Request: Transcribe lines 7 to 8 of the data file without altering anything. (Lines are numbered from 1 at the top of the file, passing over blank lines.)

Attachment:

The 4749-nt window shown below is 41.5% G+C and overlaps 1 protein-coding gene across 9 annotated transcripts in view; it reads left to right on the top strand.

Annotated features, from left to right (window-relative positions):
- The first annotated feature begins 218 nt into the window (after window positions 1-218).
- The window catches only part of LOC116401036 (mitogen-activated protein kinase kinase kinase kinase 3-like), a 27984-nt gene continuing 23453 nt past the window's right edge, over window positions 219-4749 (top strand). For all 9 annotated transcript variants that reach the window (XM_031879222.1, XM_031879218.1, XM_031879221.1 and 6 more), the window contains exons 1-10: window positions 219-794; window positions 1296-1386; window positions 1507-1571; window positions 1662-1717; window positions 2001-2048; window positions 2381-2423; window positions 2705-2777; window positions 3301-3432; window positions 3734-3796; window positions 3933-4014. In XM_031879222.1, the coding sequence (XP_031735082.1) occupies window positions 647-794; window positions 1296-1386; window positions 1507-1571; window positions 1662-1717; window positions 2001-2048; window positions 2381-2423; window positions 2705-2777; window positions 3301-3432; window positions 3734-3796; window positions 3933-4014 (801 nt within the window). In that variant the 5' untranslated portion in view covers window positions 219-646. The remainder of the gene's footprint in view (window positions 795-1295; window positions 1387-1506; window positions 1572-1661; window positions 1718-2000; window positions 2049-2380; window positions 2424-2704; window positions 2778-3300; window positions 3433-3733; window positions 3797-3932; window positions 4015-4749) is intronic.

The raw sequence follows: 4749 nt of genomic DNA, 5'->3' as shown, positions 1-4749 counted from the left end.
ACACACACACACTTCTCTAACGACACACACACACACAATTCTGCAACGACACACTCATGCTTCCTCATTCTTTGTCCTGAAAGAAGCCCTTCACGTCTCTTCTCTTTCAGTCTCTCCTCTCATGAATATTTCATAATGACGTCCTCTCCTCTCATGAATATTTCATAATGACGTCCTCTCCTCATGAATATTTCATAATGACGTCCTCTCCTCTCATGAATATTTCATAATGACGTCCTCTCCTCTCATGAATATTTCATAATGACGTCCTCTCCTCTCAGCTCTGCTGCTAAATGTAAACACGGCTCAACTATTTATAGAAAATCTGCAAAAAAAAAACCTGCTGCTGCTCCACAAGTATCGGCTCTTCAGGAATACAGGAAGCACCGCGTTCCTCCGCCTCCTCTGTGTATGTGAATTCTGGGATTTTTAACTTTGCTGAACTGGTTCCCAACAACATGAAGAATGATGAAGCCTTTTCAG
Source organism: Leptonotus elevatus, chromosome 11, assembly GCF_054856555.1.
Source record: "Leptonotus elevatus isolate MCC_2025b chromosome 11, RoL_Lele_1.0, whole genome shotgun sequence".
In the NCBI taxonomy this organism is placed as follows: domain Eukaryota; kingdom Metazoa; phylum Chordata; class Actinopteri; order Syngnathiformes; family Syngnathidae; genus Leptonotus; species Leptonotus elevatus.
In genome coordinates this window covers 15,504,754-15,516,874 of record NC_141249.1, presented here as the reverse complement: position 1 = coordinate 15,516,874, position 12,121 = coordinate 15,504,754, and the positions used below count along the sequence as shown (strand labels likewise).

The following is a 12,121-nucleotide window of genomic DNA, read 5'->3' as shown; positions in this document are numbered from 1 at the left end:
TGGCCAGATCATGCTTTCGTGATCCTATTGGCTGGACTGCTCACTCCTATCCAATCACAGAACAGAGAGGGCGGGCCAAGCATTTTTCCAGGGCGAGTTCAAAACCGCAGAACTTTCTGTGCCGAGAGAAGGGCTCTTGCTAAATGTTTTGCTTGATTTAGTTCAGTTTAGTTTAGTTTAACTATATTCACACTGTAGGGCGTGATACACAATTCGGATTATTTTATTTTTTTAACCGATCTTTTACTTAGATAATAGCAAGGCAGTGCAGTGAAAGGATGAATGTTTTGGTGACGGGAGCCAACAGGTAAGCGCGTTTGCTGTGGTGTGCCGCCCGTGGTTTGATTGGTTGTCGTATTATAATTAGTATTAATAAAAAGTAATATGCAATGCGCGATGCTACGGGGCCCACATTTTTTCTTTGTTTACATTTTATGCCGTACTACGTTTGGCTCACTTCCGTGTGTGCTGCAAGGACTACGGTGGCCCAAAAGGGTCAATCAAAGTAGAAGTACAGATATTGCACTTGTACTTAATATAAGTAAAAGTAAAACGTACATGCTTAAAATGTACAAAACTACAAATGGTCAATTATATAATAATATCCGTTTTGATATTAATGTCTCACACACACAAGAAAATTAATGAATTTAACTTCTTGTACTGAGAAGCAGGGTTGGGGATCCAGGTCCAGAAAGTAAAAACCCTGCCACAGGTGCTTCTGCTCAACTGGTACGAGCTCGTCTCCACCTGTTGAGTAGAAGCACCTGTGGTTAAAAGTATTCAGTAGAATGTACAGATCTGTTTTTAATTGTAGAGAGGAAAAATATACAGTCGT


Source organism: Leptonotus elevatus, chromosome 11, assembly GCF_054856555.1.
Source record: "Leptonotus elevatus isolate MCC_2025b chromosome 11, RoL_Lele_1.0, whole genome shotgun sequence".